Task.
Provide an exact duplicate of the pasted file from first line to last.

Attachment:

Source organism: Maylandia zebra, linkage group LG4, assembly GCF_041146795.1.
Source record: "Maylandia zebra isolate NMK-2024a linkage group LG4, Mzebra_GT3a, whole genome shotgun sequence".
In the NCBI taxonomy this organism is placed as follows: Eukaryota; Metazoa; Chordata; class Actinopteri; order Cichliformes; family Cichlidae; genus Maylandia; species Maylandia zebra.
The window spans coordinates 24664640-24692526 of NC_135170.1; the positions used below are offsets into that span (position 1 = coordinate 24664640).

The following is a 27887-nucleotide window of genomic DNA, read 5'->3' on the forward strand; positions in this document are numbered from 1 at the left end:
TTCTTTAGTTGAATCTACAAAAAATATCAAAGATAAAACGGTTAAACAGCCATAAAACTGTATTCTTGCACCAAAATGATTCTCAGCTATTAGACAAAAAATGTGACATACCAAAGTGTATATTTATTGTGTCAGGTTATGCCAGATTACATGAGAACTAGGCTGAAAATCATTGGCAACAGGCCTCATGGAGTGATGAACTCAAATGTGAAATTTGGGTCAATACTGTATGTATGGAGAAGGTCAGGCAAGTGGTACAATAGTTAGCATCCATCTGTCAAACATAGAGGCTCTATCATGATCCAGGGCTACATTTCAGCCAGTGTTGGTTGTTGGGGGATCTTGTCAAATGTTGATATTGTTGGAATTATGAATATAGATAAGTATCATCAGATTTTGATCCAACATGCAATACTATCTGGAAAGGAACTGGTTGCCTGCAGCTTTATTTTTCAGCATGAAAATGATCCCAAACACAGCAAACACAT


Source organism: Maylandia zebra, linkage group LG4, assembly GCF_041146795.1.
Source record: "Maylandia zebra isolate NMK-2024a linkage group LG4, Mzebra_GT3a, whole genome shotgun sequence".
In the NCBI taxonomy this organism is placed as follows: Eukaryota; Metazoa; Chordata; class Actinopteri; order Cichliformes; family Cichlidae; genus Maylandia; species Maylandia zebra.
The window spans coordinates 24664640-24692526 of NC_135170.1; the positions used below are offsets into that span (position 1 = coordinate 24664640).

The following is a 27887-nucleotide window of genomic DNA, read 5'->3' on the forward strand; positions in this document are numbered from 1 at the left end:
TTCTTTAGTTGAATCTACAAAAAATATCAAAGATAAAACGGTTAAACAGCCATAAAACTGTATTCTTGCACCAAAATGATTCTCAGCTATTAGACAAAAAATGTGACATACCAAAGTGTATATTTATTGTGTCAGGTTATGCCAGATTACATGAGAACTAGGCTGAAAATCATTGGCAACAGGCCTCATGGAGTGATGAACTCAAATGTGAAATTTGGGTCAATACTGTATGTATGGAGAAGGTCAGGCAAGTGGTACAATAGTTAGCATCCATCTGTCAAACATAGAGGCTCTATCATGATCCAGGGCTACATTTCAGCCAGTGTTGGTTGTTGGGGGATCTTGTCAAATGTTGATATTGTTGGAATTATGAATATAGATAAGTATCATCAGATTTTGATCCAACATGCAATACTATCTGGAAAGGAACTGGTTGCCTGCAGCTTTATTTTTCAGCATGAAAATGATCCCAAACACAGCAAACACAT